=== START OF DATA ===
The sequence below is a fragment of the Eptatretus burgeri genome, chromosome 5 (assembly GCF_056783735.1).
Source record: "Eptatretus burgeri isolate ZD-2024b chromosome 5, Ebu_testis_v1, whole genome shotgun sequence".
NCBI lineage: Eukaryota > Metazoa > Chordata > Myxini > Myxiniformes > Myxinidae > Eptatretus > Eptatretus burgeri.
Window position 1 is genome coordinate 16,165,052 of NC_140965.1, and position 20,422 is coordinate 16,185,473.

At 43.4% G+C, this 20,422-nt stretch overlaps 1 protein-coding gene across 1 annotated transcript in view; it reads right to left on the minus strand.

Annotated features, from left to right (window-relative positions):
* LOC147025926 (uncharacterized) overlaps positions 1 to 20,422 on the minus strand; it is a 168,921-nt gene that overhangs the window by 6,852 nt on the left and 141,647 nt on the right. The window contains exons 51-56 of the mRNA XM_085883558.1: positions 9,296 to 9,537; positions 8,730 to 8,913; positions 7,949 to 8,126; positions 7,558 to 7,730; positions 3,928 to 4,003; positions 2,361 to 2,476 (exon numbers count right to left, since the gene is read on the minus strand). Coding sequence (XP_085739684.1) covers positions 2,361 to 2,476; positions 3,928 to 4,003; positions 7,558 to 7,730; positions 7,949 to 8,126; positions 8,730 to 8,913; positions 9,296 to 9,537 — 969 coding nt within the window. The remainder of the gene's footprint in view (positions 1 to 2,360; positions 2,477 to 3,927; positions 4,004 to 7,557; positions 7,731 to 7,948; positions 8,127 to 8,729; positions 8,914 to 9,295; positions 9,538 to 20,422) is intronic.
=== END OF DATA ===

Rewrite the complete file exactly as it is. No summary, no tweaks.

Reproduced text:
The sequence below is a fragment of the Eptatretus burgeri genome, chromosome 5 (assembly GCF_056783735.1).
Source record: "Eptatretus burgeri isolate ZD-2024b chromosome 5, Ebu_testis_v1, whole genome shotgun sequence".
NCBI lineage: Eukaryota > Metazoa > Chordata > Myxini > Myxiniformes > Myxinidae > Eptatretus > Eptatretus burgeri.
Window position 1 is genome coordinate 16,165,052 of NC_140965.1, and position 20,422 is coordinate 16,185,473.

At 43.4% G+C, this 20,422-nt stretch overlaps 1 protein-coding gene across 1 annotated transcript in view; it reads right to left on the minus strand.

Annotated features, from left to right (window-relative positions):
* LOC147025926 (uncharacterized) overlaps positions 1 to 20,422 on the minus strand; it is a 168,921-nt gene that overhangs the window by 6,852 nt on the left and 141,647 nt on the right. The window contains exons 51-56 of the mRNA XM_085883558.1: positions 9,296 to 9,537; positions 8,730 to 8,913; positions 7,949 to 8,126; positions 7,558 to 7,730; positions 3,928 to 4,003; positions 2,361 to 2,476 (exon numbers count right to left, since the gene is read on the minus strand). Coding sequence (XP_085739684.1) covers positions 2,361 to 2,476; positions 3,928 to 4,003; positions 7,558 to 7,730; positions 7,949 to 8,126; positions 8,730 to 8,913; positions 9,296 to 9,537 — 969 coding nt within the window. The remainder of the gene's footprint in view (positions 1 to 2,360; positions 2,477 to 3,927; positions 4,004 to 7,557; positions 7,731 to 7,948; positions 8,127 to 8,729; positions 8,914 to 9,295; positions 9,538 to 20,422) is intronic.